The body’s response to COVID-19 helpful in the fight against cancer. What do scientists say?

The body's response to COVID-19 helpful in the fight against cancer. What do scientists say?

Immune system cells, produced in large numbers during COVID-19, can fight cancer cells. Medical journals describe patients who have experienced spontaneous remission of their tumors after undergoing infection, and scientists are investigating what the exact mechanism of this phenomenon is.

Cases of cancer remission after passing COVID-19

In the summer of 2020, doctors admitted a 61-year-old man to a hospital in Cornwall with a severe course of COVID-19. The man had been diagnosed with a blood cancer – Hodgkin’s lymphoma – not much earlier, but due to the SARS-CoV-2 virus infection, the patient was not started on treatment (chemotherapy was planned). The man was hospitalized for 11 days, during which he received oxygen. A CT scan, performed several weeks after COVID-19 passed, showed that there was no trace of the cancer. The case was reported in the British Journal of Hematology.

Another similar case was reported in Acta Biomedica. A 20-year-old with non-Hodgkin’s lymphoma was unsuccessfully treated in an Italian hospital with chemotherapy and radiation therapy. The cancer stopped recurring only when the patient underwent COVID-19 in the spring of 2020.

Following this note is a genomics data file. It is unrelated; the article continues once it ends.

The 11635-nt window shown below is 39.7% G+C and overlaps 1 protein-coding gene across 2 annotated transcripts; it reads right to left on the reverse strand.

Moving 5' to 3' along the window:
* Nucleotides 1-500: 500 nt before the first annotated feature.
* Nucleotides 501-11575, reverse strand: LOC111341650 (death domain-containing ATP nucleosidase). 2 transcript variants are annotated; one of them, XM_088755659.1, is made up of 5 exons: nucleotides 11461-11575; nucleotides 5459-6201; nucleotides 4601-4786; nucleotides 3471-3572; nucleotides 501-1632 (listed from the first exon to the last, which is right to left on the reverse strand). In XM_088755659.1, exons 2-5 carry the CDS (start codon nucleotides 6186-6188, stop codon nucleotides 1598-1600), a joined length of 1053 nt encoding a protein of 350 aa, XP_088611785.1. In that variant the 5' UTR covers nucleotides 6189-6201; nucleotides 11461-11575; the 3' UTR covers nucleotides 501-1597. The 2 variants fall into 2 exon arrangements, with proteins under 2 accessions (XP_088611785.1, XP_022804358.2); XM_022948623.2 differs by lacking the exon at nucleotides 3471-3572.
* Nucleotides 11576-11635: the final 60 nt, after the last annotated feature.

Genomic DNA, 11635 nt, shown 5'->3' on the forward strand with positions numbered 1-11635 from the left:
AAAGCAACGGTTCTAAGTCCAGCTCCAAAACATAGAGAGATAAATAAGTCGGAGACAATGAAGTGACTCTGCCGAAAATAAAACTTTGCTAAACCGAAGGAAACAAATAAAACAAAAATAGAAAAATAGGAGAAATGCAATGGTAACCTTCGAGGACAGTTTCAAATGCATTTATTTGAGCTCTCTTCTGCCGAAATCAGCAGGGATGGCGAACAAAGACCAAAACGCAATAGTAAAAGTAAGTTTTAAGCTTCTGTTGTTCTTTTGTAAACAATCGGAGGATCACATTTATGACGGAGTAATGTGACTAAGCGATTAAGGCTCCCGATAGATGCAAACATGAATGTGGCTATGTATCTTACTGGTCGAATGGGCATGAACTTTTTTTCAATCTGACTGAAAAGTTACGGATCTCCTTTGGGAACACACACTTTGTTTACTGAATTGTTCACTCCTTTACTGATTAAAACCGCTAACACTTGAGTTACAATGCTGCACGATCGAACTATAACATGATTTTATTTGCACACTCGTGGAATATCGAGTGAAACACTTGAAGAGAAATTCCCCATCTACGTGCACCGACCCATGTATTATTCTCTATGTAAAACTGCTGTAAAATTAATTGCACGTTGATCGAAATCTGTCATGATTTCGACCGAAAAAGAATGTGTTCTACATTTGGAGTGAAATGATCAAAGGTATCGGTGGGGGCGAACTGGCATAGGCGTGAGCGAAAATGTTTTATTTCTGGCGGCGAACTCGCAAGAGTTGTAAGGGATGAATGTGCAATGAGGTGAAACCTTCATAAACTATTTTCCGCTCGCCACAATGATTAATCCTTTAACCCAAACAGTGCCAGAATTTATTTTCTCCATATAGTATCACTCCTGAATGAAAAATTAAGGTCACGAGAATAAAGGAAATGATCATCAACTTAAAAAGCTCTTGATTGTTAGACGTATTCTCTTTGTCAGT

In the European Journal of Nuclear Medicine and Molecular Imaging, doctors from a Milan hospital described the cancer’s remission in a 61-year-old man who suffered from lymphoma. The article was published in February of this year.

T lymphocytes in the fight against cancer

According to Dr. Sarah Challoner, one of the specialists working at the Royal Cornwall Hospital in Truro, COVID-19 can trigger an anti-cancer immune response. During infection, the body produces large numbers of T lymphocytes, which identify not only the coronavirus in the body, but also cancer cells, destroying them.

What types of cancers respond to the body’s response after COVID-19?

Not all cancers respond to immune cells produced by the body after exposure to COVID-19. British researchers say that spontaneous remission is more likely in blood cancers (such as lymphoma) than in tumors (lung, breast or prostate cancer).

COVID-19 vaccine and cancer

Scientists wonder whether COVID-19 vaccines stimulate the immune system to fight cancer. A signal that such a mechanism may be taking place is provided by case reports of patients who experienced skin cancer remission after receiving the diphtheria, tetanus and pertussis vaccine.

The information about cancer remission after undergoing COVID-19 is surprising, but doctors urge people to approach it with caution. As Paul Hunter, a professor at the University of East Anglia, points out, deliberate exposure to COVID-19 can lead to premature death instead of a cure.


Dodaj komentarz

Twój adres e-mail nie zostanie opublikowany. Wymagane pola są oznaczone *